Residents at the pinnacle of Pigeon Point, a smaller hill just before you get to West Seattle proper, live at the top of a very steep road. Tires spin out in the rain, undercarriages scrape pavement on the bumps going down, and if there's any ice, you might be better off leaving the car in the parking lot at the bottom and hoofing it to the top. So it's not all that surprising that we might have an accident or two.
Over Thanksgiving weekend, there was a doozy at the corner of Andover and 22nd Avenue SW. On Monday after the holiday I walked down the road to find the remnants of a bumper and hunks of metal and plastic at the foot of a dented utility pole. Tiny shards of what was once a windshield scattered another half a block or so down the road and sidewalk.
Two weeks later, the mess is still there. This looked like the kind of accident where there would be a report--you don't just nail a pole on the opposite side of the road from the direction you were driving (at least to my untrained eye it looked like the car hit it while going down the hill--the pole was on the uphill side), lose your bumper and windshield and have the whole thing go unnoticed. But even if no officers or medics responded to the scene, clearly no one had cleaned anything but the car itself out.
A week later, city road crews set up blockades and repaired a section of road and a curb about 20 yards up from the accident scene. They even put a sign directly on top of the glass warning oncoming traffic of the construction. Yet two days later, after cleaning up the road work detritus, bumper and glass remained. What gives? I thought. You couldn't have just reached a little bit farther and picked the glass up while you were cleaning up?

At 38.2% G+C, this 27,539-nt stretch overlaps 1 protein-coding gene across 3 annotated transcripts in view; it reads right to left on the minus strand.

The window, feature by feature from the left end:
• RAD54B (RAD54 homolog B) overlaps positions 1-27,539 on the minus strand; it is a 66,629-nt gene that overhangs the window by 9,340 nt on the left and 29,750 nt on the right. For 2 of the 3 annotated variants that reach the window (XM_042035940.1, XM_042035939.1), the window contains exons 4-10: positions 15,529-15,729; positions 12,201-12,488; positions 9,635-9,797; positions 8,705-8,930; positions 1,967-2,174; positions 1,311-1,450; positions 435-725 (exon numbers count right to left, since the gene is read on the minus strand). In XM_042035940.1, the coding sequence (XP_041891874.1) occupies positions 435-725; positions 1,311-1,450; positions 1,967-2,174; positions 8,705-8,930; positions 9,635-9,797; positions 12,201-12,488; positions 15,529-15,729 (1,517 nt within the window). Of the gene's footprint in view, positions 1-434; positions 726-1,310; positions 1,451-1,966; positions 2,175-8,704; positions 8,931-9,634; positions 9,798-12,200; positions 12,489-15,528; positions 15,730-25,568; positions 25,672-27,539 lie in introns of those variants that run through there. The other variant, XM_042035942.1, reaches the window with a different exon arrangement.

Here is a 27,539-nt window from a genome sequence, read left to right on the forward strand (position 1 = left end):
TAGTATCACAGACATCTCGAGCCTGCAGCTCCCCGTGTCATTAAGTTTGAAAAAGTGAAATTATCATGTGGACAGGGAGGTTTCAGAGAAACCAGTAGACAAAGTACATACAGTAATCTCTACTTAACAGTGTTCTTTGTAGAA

But of course, this week the mess still littered the ground. So I pulled out the big guns, calling up city roads department spokesman Rick Sheridan. He said he would look into the situation on my corner and, impressively, the day after the call the bumper was gone though a few other car bits and the glass still sparkled on the ground. I'm not sure if a city crew picked it up or not.
It turns out cleaning up the streets and sidewalks is a little complicated. For the most part, Sheridan says, property owners clean up anything on the sidewalks--leaves, cigarette butts, and other naturally occurring or person-caused messes. The city handles the roads. But the rules change for an accident--the city takes care of any fluids. The tow truck company that hauls away the car is responsible for cleaning up the glass and car parts. Got all that?
Since clearly the tow truck cleaning didn't happen (maybe there never was a tow truck), it looks like tonight I'll be out there with a dust pan and broom, although on a cold night walking home, I have to say the shattered bits of bluish glass give the sidewalk the effect of being covered with sparkling snow. It's all quite lovely until the crunchy glass gets stuck in your shoes.